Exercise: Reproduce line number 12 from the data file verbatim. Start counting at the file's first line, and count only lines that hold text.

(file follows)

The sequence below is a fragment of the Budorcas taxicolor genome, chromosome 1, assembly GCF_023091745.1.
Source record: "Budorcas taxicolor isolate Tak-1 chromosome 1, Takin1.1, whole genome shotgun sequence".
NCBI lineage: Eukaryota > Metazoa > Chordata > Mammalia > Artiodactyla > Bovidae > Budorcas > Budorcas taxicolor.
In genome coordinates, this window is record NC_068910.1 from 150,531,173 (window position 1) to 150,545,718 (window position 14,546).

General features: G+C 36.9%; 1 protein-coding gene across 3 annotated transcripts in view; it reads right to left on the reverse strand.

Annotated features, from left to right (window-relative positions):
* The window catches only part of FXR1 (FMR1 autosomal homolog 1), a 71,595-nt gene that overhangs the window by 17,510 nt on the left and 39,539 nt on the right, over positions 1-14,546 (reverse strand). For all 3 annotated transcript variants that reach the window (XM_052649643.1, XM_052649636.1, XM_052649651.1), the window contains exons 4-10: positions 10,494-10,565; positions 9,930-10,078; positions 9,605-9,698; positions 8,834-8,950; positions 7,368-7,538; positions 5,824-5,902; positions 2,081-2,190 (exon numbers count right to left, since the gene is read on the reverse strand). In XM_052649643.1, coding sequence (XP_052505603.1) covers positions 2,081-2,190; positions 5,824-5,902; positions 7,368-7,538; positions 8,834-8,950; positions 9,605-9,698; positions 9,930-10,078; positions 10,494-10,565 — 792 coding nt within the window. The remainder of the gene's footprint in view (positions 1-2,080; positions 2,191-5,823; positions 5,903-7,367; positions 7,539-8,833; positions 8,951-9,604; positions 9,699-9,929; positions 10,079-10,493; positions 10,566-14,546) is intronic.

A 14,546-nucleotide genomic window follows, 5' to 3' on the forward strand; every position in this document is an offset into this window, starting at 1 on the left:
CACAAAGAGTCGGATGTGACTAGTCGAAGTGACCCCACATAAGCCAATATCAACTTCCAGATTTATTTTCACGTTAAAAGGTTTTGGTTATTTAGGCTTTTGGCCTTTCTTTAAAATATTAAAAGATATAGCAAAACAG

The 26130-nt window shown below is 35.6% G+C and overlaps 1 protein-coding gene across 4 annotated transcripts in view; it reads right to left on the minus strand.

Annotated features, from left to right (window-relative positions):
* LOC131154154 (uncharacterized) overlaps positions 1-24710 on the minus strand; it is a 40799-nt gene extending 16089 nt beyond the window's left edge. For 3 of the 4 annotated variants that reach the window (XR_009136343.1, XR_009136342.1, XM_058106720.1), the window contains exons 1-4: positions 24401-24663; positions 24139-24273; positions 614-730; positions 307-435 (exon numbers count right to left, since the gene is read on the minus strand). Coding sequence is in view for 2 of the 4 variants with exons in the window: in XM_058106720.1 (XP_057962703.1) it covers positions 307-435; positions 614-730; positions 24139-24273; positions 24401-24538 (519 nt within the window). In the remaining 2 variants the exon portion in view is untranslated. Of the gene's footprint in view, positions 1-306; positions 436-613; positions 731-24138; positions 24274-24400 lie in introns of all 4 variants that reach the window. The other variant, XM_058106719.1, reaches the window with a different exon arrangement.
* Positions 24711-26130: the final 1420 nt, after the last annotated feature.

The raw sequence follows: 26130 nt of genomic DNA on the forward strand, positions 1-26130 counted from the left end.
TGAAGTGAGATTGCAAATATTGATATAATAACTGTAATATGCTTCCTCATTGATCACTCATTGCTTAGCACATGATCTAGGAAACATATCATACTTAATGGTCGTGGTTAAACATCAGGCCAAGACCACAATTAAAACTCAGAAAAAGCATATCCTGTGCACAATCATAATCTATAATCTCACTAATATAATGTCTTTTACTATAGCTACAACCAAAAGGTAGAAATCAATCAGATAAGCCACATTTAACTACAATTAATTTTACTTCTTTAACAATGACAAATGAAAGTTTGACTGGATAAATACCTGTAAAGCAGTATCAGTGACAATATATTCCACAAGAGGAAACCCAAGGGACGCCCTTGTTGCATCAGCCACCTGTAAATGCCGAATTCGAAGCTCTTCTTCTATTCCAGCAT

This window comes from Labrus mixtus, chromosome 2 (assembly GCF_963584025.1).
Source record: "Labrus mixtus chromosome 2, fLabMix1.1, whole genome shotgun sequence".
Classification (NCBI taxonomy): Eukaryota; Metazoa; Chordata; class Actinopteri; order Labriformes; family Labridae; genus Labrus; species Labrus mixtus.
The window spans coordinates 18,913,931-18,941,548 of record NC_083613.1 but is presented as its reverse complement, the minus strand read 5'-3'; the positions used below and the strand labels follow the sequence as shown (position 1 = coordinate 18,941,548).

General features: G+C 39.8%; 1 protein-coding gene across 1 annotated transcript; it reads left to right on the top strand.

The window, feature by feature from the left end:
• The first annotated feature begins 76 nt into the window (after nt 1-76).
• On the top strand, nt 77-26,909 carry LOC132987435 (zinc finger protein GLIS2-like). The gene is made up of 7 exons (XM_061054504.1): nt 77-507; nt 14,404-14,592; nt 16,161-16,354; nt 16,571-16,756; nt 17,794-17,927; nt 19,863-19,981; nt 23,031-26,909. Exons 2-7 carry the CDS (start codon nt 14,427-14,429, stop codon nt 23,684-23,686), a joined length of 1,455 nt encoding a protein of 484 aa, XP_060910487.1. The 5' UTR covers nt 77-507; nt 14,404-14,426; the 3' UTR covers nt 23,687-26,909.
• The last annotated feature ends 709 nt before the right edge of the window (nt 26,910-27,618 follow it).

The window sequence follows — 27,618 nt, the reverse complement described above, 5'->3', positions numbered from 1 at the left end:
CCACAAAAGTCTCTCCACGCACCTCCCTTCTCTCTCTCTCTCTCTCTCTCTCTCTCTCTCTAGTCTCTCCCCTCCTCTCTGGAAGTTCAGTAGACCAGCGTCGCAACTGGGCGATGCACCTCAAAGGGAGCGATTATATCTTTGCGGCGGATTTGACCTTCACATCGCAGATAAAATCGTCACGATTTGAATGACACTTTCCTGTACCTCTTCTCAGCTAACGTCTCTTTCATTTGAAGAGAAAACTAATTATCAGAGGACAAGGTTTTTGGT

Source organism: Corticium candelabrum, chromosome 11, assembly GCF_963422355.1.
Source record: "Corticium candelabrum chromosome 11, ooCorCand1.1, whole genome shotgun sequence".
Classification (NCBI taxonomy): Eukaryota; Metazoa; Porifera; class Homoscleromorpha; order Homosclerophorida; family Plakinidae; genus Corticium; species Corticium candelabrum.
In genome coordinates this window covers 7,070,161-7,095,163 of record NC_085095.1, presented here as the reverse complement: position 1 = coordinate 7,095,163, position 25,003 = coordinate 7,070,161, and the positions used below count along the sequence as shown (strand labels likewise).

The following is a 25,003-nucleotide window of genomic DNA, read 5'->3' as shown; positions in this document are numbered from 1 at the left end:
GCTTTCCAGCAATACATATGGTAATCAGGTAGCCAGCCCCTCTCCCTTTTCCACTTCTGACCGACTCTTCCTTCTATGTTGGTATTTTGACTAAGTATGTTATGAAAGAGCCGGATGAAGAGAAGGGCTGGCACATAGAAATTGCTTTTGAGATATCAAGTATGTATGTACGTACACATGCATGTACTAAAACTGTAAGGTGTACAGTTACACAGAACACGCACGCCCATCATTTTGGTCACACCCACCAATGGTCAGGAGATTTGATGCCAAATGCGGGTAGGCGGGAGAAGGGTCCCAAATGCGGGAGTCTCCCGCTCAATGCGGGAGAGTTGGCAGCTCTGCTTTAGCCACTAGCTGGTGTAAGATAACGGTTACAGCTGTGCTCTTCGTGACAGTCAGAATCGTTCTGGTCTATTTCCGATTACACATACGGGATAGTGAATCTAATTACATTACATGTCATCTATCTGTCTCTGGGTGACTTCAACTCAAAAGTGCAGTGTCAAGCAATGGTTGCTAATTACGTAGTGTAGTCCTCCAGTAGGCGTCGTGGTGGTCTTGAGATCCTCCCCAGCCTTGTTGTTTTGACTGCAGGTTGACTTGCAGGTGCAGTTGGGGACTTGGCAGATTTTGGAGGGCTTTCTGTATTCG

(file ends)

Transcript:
* LOC131154154 (uncharacterized) overlaps positions 1-24710 on the minus strand; it is a 40799-nt gene extending 16089 nt beyond the window's left edge. For 3 of the 4 annotated variants that reach the window (XR_009136343.1, XR_009136342.1, XM_058106720.1), the window contains exons 1-4: positions 24401-24663; positions 24139-24273; positions 614-730; positions 307-435 (exon numbers count right to left, since the gene is read on the minus strand). Coding sequence is in view for 2 of the 4 variants with exons in the window: in XM_058106720.1 (XP_057962703.1) it covers positions 307-435; positions 614-730; positions 24139-24273; positions 24401-24538 (519 nt within the window). In the remaining 2 variants the exon portion in view is untranslated. Of the gene's footprint in view, positions 1-306; positions 436-613; positions 731-24138; positions 24274-24400 lie in introns of all 4 variants that reach the window. The other variant, XM_058106719.1, reaches the window with a different exon arrangement.